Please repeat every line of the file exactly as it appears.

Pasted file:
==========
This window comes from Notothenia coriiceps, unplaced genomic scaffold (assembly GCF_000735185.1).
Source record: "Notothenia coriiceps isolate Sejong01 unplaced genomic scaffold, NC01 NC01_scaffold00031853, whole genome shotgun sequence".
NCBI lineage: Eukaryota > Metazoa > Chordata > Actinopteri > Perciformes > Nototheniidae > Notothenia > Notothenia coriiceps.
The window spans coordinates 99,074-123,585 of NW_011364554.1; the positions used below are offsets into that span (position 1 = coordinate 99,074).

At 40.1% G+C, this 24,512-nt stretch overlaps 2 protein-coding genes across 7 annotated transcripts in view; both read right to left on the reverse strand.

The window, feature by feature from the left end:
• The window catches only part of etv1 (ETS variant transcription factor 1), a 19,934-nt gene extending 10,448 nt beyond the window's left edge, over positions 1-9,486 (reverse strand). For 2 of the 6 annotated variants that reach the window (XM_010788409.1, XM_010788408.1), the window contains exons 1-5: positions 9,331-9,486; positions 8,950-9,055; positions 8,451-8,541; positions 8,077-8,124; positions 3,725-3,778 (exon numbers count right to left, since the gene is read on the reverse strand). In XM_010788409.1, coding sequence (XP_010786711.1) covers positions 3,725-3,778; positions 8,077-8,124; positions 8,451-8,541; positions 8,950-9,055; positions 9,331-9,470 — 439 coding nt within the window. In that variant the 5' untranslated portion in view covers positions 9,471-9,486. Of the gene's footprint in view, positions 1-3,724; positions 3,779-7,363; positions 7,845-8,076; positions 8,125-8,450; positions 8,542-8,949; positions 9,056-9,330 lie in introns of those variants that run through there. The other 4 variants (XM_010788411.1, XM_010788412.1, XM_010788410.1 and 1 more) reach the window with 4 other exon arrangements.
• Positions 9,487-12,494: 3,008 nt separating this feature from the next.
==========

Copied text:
This window comes from Notothenia coriiceps, unplaced genomic scaffold (assembly GCF_000735185.1).
Source record: "Notothenia coriiceps isolate Sejong01 unplaced genomic scaffold, NC01 NC01_scaffold00031853, whole genome shotgun sequence".
NCBI lineage: Eukaryota > Metazoa > Chordata > Actinopteri > Perciformes > Nototheniidae > Notothenia > Notothenia coriiceps.
The window spans coordinates 99,074-123,585 of NW_011364554.1; the positions used below are offsets into that span (position 1 = coordinate 99,074).

At 40.1% G+C, this 24,512-nt stretch overlaps 2 protein-coding genes across 7 annotated transcripts in view; both read right to left on the reverse strand.

The window, feature by feature from the left end:
• The window catches only part of etv1 (ETS variant transcription factor 1), a 19,934-nt gene extending 10,448 nt beyond the window's left edge, over positions 1-9,486 (reverse strand). For 2 of the 6 annotated variants that reach the window (XM_010788409.1, XM_010788408.1), the window contains exons 1-5: positions 9,331-9,486; positions 8,950-9,055; positions 8,451-8,541; positions 8,077-8,124; positions 3,725-3,778 (exon numbers count right to left, since the gene is read on the reverse strand). In XM_010788409.1, coding sequence (XP_010786711.1) covers positions 3,725-3,778; positions 8,077-8,124; positions 8,451-8,541; positions 8,950-9,055; positions 9,331-9,470 — 439 coding nt within the window. In that variant the 5' untranslated portion in view covers positions 9,471-9,486. Of the gene's footprint in view, positions 1-3,724; positions 3,779-7,363; positions 7,845-8,076; positions 8,125-8,450; positions 8,542-8,949; positions 9,056-9,330 lie in introns of those variants that run through there. The other 4 variants (XM_010788411.1, XM_010788412.1, XM_010788410.1 and 1 more) reach the window with 4 other exon arrangements.
• Positions 9,487-12,494: 3,008 nt separating this feature from the next.